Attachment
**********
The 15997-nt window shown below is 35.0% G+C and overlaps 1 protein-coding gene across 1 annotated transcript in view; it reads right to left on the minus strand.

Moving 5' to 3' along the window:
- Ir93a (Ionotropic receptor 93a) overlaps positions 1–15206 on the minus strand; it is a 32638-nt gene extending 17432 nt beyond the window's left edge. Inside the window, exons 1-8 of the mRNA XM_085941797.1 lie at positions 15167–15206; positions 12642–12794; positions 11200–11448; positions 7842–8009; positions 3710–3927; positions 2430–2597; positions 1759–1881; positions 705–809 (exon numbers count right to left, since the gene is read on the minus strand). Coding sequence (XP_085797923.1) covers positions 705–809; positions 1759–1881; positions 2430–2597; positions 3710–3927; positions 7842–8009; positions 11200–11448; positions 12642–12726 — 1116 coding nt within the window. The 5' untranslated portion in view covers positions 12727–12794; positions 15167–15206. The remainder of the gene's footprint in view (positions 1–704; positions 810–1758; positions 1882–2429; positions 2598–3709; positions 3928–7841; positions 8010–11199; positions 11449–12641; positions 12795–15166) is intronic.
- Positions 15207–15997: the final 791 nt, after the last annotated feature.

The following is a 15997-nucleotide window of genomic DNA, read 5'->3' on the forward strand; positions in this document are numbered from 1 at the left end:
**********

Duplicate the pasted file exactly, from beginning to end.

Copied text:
The 15997-nt window shown below is 35.0% G+C and overlaps 1 protein-coding gene across 1 annotated transcript in view; it reads right to left on the minus strand.

Moving 5' to 3' along the window:
- Ir93a (Ionotropic receptor 93a) overlaps positions 1–15206 on the minus strand; it is a 32638-nt gene extending 17432 nt beyond the window's left edge. Inside the window, exons 1-8 of the mRNA XM_085941797.1 lie at positions 15167–15206; positions 12642–12794; positions 11200–11448; positions 7842–8009; positions 3710–3927; positions 2430–2597; positions 1759–1881; positions 705–809 (exon numbers count right to left, since the gene is read on the minus strand). Coding sequence (XP_085797923.1) covers positions 705–809; positions 1759–1881; positions 2430–2597; positions 3710–3927; positions 7842–8009; positions 11200–11448; positions 12642–12726 — 1116 coding nt within the window. The 5' untranslated portion in view covers positions 12727–12794; positions 15167–15206. The remainder of the gene's footprint in view (positions 1–704; positions 810–1758; positions 1882–2429; positions 2598–3709; positions 3928–7841; positions 8010–11199; positions 11449–12641; positions 12795–15166) is intronic.
- Positions 15207–15997: the final 791 nt, after the last annotated feature.

The following is a 15997-nucleotide window of genomic DNA, read 5'->3' on the forward strand; positions in this document are numbered from 1 at the left end: